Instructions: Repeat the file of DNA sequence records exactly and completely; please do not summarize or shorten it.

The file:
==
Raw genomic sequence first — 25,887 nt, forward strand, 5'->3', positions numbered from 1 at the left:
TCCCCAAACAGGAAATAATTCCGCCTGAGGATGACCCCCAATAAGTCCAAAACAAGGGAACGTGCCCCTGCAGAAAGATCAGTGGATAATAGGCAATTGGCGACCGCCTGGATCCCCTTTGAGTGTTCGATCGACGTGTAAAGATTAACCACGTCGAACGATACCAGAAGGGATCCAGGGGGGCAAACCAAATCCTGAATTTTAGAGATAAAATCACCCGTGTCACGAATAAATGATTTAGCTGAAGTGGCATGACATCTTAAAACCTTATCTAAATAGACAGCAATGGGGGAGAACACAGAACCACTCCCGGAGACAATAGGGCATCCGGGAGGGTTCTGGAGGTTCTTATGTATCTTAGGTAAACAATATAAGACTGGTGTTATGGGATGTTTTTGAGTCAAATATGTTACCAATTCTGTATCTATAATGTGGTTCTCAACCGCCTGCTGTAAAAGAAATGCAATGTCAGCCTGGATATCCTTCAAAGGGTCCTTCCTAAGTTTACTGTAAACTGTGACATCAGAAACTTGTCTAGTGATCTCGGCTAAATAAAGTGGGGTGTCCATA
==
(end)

Raw genomic sequence first — 25,887 nt, forward strand, 5'->3', positions numbered from 1 at the left:
TCCCCAAACAGGAAATAATTCCGCCTGAGGATGACCCCCAATAAGTCCAAAACAAGGGAACGTGCCCCTGCAGAAAGATCAGTGGATAATAGGCAATTGGCGACCGCCTGGATCCCCTTTGAGTGTTCGATCGACGTGTAAAGATTAACCACGTCGAACGATACCAGAAGGGATCCAGGGGGGCAAACCAAATCCTGAATTTTAGAGATAAAATCACCCGTGTCACGAATAAATGATTTAGCTGAAGTGGCATGACATCTTAAAACCTTATCTAAATAGACAGCAATGGGGGAGAACACAGAACCACTCCCGGAGACAATAGGGCATCCGGGAGGGTTCTGGAGGTTCTTATGTATCTTAGGTAAACAATATAAGACTGGTGTTATGGGATGTTTTTGAGTCAAATATGTTACCAATTCTGTATCTATAATGTGGTTCTCAACCGCCTGCTGTAAAAGAAATGCAATGTCAGCCTGGATATCCTTCAAAGGGTCCTTCCTAAGTTTACTGTAAACTGTGACATCAGAAACTTGTCTAGTGATCTCGGCTAAATAAAGTGGGGTGTCCATA